5
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I have the diagonal and both upper and lower triangulars of a grid.

diag = {1, 2, 3, 4};
upper = {{u12, u13, u14}, {u23, u24}, {u34}};
lower = {{l21}, {l31, l32}, {l41, l42, l43}};

I want to combine this and display them in a grid with shading. My code for this is very bulky and I can't help feeling I've missed some function that would make more compact and easier to read. I also would rather not convert everything into Item to get the shading I want.

diag = Item[#, Background -> LightGray] & /@ diag;
upper = Map[Item[#, Background -> LightBlue] &, upper, {2}];
lower = Map[Item[#, Background -> LightGreen] &, lower, {2}];
first = Append[{diag[[1]]}, upper[[1]]] // Flatten;
mid = Table[Append[{diag[[row]]}] /* Append[upper[[row]]] /* Flatten@
   lower[[row - 1]], {row, 2, 3}];
last = Append[lower[[3]], {diag[[4]]}] // Flatten;
Grid[Partition[{first, mid, last} // Flatten, 4]]

Mathematica graphics

Is there a more compact way to do this?

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6
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(*Some pre-format, starting with your element definitions *)
diag = List /@ diag;
upper = Join[upper, {{}}];
lower = Join[{{}}, lower];

(*code *)
f[els_, col_] := Map[Item[#, Background -> col] &, els, {2}]; 
Grid@MapThread[Join, {f[lower, LightBlue], f[diag, LightGray], f[upper, LightRed]}]

Mathematica graphics

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  • 1
    $\begingroup$ I like the combination method you have used. Sneaky to add an empty row and and nest the diagonal. $\endgroup$ – Edmund Nov 24 '14 at 1:43
5
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Generally speaking I favour using Grid options for styling rather than using Item. For example make your matrix:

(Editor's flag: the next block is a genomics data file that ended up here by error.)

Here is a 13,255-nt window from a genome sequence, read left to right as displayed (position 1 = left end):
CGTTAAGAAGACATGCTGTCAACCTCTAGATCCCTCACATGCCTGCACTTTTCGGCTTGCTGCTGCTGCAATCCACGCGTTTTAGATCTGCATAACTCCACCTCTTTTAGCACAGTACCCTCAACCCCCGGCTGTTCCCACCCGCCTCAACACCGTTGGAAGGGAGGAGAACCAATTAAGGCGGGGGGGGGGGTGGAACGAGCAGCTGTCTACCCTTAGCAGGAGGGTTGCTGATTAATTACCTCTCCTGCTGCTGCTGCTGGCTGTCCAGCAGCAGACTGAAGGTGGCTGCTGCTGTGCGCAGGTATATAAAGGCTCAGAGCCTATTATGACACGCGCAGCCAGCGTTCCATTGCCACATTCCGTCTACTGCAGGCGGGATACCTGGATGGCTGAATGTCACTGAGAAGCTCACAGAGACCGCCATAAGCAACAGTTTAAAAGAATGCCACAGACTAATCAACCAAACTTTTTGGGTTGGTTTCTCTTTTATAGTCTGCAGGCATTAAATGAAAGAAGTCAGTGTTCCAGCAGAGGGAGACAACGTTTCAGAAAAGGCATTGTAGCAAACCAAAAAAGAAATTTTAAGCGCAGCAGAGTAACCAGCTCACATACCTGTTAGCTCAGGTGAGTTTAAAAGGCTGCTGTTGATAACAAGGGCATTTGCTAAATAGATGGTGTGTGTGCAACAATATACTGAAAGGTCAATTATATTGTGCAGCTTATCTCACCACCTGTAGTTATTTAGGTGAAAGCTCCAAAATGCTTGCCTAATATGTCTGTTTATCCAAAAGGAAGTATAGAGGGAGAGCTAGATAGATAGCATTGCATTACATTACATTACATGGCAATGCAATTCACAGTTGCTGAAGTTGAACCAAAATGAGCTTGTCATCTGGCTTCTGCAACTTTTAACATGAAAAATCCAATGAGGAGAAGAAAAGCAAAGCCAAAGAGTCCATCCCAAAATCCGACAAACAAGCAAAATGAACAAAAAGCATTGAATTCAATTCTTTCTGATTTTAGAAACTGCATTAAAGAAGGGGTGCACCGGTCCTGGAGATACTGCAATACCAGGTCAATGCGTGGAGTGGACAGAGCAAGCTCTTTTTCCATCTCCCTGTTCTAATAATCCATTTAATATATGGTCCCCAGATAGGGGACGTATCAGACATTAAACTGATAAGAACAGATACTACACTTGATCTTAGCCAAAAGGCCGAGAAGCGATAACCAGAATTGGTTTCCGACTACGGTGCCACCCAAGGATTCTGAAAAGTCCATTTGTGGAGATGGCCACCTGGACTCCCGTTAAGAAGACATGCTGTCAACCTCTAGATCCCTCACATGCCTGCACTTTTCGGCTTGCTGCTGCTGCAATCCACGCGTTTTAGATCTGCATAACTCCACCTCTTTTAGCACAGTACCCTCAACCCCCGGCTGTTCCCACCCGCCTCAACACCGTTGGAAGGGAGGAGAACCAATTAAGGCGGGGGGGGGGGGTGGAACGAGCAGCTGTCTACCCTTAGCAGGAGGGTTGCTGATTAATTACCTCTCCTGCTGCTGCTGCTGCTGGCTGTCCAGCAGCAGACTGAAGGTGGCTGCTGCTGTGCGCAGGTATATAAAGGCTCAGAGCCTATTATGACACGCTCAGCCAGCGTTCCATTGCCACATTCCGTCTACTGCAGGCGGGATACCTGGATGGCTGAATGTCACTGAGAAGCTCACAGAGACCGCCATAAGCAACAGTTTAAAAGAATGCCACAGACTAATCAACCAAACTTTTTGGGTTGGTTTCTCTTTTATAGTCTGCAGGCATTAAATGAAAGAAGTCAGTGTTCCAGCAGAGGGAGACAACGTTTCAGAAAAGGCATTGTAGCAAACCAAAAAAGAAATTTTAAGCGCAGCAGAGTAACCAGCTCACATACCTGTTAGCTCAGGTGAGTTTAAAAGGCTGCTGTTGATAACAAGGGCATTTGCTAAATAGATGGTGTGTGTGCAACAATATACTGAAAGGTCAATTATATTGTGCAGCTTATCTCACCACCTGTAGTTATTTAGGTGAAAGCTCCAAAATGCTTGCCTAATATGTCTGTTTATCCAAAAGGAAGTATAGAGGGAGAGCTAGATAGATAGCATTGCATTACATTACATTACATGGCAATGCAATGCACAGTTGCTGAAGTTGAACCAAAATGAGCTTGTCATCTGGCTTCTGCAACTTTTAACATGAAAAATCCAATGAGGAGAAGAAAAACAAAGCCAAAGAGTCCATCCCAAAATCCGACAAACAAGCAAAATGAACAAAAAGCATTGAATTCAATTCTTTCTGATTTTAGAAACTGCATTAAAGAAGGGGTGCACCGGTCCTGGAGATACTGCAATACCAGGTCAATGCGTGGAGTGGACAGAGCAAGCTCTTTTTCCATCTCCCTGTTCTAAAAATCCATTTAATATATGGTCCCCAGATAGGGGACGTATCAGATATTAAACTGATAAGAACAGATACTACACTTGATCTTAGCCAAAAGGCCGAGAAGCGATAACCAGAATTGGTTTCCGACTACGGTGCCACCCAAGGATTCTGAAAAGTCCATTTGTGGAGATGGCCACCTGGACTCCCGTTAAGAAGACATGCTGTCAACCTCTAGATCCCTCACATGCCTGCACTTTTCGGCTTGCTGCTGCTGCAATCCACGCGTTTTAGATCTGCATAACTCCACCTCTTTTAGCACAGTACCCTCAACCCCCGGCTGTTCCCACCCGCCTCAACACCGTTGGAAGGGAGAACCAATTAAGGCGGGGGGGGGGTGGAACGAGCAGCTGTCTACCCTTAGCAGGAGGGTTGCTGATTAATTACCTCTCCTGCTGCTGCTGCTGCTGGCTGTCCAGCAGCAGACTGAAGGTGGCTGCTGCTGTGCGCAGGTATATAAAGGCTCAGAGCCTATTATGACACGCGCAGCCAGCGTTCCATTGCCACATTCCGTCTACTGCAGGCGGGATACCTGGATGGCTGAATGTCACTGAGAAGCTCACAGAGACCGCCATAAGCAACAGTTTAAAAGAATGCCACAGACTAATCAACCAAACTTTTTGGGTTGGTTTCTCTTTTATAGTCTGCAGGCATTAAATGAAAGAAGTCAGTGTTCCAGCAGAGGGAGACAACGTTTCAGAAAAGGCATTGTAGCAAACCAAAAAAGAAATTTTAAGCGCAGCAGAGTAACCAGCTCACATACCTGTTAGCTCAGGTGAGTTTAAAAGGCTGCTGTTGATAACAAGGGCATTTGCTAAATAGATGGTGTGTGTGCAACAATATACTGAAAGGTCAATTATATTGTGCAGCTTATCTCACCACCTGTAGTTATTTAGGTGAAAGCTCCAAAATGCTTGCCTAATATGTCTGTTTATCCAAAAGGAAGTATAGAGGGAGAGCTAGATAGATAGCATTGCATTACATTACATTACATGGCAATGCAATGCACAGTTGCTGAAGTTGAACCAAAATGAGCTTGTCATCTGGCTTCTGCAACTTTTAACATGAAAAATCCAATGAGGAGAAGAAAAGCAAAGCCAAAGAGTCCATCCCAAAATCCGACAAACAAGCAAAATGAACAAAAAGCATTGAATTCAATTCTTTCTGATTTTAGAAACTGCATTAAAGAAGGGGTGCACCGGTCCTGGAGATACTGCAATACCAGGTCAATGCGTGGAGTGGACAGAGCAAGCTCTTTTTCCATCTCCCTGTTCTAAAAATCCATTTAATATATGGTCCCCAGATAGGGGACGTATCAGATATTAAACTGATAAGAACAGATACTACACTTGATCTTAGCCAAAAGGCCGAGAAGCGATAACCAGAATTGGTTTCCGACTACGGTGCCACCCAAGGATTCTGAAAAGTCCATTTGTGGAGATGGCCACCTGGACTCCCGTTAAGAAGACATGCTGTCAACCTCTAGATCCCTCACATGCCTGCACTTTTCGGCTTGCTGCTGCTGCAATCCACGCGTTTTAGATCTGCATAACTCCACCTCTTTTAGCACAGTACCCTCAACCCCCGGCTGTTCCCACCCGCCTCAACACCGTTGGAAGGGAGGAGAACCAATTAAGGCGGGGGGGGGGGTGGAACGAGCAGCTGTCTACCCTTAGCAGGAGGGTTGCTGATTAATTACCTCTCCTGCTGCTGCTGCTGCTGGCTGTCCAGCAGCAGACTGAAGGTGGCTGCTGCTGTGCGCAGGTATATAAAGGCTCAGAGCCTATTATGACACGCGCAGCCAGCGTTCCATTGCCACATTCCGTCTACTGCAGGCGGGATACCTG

MatrixForm[m = Array[Subscript[a, ##] &, {4, 4}]];

then:

Grid[m,
 ItemStyle -> {None, None, Flatten@MapIndexed[Which[
       #2[[2]] > #2[[1]], #2 -> Blue,
       #2[[2]] == #2[[1]], #2 -> Gray,
       #2[[2]] < #2[[1]], #2 -> Red
       ] &, m, {2}]}
 ]

enter image description here

Did you start with a matrix and then split it into upper, lower and diagonals? And if you did was that solely for the purpose of styling? If you did then just revert to your starting matrix. If somehow you actually only have the 3 components of the matrix then combine them simply like this:

m = RotateLeft@PadLeft[upper, {4, 4}] + 
  RotateRight@PadRight[lower, {4, 4}] + DiagonalMatrix[diag];

Or, as per @wreach answer, use negative indexes rather than wrapping to do the rotating:

m = PadLeft[upper, {-4, 4}] + PadRight[lower, {-4, 4}] + DiagonalMatrix[diag];

Then use the grid styling as before:

Grid[m, Background -> {None, None, 
   Flatten@MapIndexed[
     Which[#2[[2]] > #2[[1]], #2 -> Blue, #2[[2]] == #2[[1]], #2 -> 
        Gray, #2[[2]] < #2[[1]], #2 -> Red] &, m, {2}]}]

enter image description here

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  • $\begingroup$ You aren't starting from the stated input. Was that on purpose? $\endgroup$ – Dr. belisarius Nov 24 '14 at 1:28
  • $\begingroup$ wanted to simply address using MapIndexed rather than Item for styling of Grid but will update $\endgroup$ – Mike Honeychurch Nov 24 '14 at 1:41
  • $\begingroup$ Ah, using rules. Nice. I didn't realise the was possible but of course with MapIndexed. $\endgroup$ – Edmund Nov 24 '14 at 1:42
  • $\begingroup$ @Edmund I find it more intuitive doing it that way but it is up to individual preference $\endgroup$ – Mike Honeychurch Nov 24 '14 at 2:01
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A helper function can reduce the boilerplate somewhat:

a_ // itemize[c_] := Map[Item[#, Background -> c]&, a, {-1}]

DiagonalMatrix[diag // itemize[LightGray]] +
PadLeft[upper // itemize[LightBlue], {-4,4}] +
PadRight[lower // itemize[LightGreen], {-4,4}] //
Grid

grid screenshot

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  • $\begingroup$ +1 nice use of negative indexes to avoid rotating functions $\endgroup$ – Mike Honeychurch Nov 24 '14 at 2:03
  • $\begingroup$ @MikeHoneychurch I abandoned my first solution because your post got there first. Now I see that my second solution is much like your edit. Oh well, them's the MSE breaks. :) $\endgroup$ – WReach Nov 24 '14 at 2:06
  • $\begingroup$ I like your answer ...although I've never liked using Item :) $\endgroup$ – Mike Honeychurch Nov 24 '14 at 2:07
  • $\begingroup$ This combination is sweet. I looked at the padding functions but was trying to figure out how to do what you have done with the -4. $\endgroup$ – Edmund Nov 24 '14 at 2:14

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